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Citation for Lieutenant-Colonel E E ‘Weary’ Dunlop, 1947. Department of the Army, Central Office (CA 36).

Image 10

NAA: MP742/1, D/5/2044

Image 10: Citation for Lieutenant-Colonel E E ‘Weary’ Dunlop, 1947. Department of the Army, Central Office (CA 36).

Transcription

A. Form W.3121

(Pads of 50)

Adapted

(Revised Mar, 1946)

Army Number: VX259

Rank: Major (T/Lt-Col)

Christian Names (in full): Ernest Edward

Surname: DUNLOP

Decorations:

Unit: 2/2 Aust CCS

Next of Kin: J.H. DUNLOP

Relationship: Father

Home Address: BENALLA

Date of Birth: 12.7.07

Date of Enlistment: A.I.F. 11.1.40

PMF:

CMF:

Recommended by: (Sgd) Arthur S Blackburn Brigabier GOC AIF JAVA

Honour or Award: OBE

Brigade

Division

Corps

Army

Date Received

Date Forwarded

To be left blank for approval of C. in C.

Recommended for award of mid

(nSgd) V.A.H. Sturdee

Lieutenant-General,

Acting Commander in Chief,

Australian Military Forces.

CITATION (Date and place of action must be stated):

From 12 March 1942 to the cessation of hostilities in JAVA and THAILAND this officer was a supreme example of outstanding courage and devotion to duty under extreme conditions of contagious and infective diseases and whilst himself on occasions seriously ill.  This Officer was in command of a Force of 850 PWs and later was Senior Medical Officer in THAILAND and as such had the care of English, Australian, American and Dutch PWs.  His unfailing courage, organising ability and power of leadership were an inspiration to all ranks during the extremely difficult conditions of the Burmese Railway Camps.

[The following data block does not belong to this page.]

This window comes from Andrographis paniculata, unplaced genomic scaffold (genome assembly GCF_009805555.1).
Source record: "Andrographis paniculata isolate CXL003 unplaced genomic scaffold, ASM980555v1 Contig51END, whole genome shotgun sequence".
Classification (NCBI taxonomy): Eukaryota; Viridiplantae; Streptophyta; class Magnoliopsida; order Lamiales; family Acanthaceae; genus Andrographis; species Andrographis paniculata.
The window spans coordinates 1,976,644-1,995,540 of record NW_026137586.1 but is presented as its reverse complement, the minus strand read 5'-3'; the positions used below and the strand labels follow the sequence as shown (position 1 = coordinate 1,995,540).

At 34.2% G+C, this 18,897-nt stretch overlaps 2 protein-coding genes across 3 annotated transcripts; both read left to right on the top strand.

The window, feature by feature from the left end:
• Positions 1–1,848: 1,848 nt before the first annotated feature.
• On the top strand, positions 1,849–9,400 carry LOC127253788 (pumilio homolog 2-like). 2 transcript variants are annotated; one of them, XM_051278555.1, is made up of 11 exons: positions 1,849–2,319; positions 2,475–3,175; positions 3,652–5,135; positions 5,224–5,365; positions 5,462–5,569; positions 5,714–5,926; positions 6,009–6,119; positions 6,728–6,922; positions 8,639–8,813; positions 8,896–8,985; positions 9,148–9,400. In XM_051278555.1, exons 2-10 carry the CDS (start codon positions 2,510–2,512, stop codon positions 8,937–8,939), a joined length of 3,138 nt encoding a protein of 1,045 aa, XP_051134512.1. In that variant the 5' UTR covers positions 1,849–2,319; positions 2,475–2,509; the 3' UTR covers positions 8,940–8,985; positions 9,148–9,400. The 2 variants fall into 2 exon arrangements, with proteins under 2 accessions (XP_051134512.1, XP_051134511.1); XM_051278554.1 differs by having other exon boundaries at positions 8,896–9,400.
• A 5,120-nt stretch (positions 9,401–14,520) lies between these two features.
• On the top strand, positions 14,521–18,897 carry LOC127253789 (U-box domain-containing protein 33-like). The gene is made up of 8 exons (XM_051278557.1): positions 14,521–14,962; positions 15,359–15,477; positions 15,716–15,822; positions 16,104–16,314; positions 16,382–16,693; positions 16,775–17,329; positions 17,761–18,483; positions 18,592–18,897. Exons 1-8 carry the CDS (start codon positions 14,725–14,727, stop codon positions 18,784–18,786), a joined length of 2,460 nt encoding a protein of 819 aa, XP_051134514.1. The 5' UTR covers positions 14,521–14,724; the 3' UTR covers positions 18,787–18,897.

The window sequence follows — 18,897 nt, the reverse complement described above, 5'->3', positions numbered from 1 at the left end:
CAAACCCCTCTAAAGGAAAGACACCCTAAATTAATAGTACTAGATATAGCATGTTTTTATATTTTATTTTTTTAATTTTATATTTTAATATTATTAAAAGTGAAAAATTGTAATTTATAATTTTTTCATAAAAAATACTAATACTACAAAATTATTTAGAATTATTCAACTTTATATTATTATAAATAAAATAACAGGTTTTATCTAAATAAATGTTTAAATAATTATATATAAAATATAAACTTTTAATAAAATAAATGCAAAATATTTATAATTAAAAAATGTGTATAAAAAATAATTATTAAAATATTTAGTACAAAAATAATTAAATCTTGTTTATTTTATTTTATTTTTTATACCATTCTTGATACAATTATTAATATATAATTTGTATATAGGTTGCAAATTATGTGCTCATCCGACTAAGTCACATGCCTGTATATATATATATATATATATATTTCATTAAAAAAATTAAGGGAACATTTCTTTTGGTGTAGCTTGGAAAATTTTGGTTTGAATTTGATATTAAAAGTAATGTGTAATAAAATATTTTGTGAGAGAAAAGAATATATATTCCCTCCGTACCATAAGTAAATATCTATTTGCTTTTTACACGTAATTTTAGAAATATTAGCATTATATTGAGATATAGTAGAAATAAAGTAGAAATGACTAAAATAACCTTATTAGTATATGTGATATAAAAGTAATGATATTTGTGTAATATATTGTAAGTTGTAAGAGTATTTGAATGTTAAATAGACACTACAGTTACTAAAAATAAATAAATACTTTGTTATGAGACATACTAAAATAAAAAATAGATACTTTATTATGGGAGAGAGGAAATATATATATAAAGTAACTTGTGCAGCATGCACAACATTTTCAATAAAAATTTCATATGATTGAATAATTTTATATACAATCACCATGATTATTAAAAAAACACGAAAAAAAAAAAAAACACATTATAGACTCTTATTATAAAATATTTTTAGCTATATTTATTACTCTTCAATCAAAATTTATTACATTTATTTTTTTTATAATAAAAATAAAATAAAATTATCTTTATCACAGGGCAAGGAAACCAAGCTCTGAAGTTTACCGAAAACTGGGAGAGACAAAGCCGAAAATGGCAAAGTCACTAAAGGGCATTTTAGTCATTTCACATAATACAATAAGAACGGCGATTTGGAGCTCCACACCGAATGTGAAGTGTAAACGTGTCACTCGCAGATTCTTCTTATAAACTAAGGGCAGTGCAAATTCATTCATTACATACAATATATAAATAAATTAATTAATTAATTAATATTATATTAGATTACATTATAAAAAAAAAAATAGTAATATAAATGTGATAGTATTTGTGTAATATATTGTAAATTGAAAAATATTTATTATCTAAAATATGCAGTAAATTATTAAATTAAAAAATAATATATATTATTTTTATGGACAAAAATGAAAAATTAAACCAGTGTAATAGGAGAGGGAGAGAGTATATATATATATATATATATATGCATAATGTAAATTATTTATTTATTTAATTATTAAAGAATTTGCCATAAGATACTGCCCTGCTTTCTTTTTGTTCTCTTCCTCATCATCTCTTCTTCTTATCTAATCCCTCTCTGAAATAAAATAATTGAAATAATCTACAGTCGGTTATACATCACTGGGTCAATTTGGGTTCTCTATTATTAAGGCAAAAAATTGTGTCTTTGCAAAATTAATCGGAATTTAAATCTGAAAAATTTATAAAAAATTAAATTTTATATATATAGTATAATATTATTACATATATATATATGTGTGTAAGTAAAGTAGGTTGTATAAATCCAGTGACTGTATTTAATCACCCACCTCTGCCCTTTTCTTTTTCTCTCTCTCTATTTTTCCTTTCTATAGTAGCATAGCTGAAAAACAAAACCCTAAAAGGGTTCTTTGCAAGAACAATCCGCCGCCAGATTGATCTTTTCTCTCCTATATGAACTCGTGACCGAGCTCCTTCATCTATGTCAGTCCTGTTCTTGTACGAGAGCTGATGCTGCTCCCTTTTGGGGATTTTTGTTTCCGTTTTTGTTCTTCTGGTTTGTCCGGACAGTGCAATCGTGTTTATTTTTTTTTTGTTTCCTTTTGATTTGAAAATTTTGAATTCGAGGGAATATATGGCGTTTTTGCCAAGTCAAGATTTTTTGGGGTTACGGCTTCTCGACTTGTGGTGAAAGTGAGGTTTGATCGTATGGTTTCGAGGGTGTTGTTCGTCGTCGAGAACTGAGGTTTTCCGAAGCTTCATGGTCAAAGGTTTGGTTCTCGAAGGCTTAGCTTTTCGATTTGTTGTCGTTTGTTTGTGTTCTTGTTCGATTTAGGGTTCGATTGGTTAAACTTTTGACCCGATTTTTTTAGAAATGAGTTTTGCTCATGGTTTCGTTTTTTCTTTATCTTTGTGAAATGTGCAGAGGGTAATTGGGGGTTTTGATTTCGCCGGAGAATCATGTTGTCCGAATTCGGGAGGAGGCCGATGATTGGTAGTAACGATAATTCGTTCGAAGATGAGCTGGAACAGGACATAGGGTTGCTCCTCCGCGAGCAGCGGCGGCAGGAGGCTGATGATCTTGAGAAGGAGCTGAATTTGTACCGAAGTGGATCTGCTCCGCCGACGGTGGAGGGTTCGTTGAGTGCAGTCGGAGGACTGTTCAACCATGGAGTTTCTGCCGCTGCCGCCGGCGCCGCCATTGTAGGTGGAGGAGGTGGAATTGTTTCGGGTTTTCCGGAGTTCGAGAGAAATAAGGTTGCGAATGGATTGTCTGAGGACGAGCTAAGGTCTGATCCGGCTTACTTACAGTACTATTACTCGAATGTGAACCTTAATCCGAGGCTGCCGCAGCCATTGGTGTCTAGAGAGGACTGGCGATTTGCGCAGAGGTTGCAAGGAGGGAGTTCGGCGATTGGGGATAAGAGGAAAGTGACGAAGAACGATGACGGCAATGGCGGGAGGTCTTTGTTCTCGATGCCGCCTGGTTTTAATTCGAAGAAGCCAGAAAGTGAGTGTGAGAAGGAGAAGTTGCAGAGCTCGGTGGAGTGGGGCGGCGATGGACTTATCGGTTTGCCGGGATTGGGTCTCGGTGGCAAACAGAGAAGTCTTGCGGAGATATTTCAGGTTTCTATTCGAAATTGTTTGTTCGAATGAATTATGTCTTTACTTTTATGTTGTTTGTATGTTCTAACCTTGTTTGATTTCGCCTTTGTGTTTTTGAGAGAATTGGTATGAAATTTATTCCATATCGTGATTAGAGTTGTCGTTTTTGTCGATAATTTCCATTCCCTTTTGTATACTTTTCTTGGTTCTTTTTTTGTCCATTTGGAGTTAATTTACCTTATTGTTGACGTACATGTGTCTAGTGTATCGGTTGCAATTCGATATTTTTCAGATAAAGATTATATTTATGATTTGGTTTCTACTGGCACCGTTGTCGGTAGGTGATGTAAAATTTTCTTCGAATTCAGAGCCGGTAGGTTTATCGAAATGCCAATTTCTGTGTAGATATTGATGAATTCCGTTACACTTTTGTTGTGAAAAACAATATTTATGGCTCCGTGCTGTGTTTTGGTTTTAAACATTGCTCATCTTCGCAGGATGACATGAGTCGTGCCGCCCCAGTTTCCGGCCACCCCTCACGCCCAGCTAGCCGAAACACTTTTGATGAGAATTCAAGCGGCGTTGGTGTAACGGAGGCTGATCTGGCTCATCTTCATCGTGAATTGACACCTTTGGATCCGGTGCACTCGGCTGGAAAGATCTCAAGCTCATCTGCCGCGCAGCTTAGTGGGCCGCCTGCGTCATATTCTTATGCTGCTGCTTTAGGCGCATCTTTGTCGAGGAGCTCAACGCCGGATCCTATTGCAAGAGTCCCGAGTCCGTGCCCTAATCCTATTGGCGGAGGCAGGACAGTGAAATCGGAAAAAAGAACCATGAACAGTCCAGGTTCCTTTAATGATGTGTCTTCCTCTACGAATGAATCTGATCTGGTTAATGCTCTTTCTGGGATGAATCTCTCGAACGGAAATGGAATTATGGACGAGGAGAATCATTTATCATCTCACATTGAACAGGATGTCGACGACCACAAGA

Regardless of his own safety he constantly opposed all attempts by the Japanese to force sick men to work, and in so doing receives a very large amount of sever beatings and punishments.  Although seriously ill himself, he displayed amazing skill as a surgeon and during an epidemic of cholera he worked long hours continuously with the result saving many lives.  Lack of all forms of drugs and medical equipment were handicaps which were overcome by his efforts and such were the results achieved, that this Officer's name became legendary as "King of the River" in all Railway Camps in Burma and amongst all the nationalities represented there.

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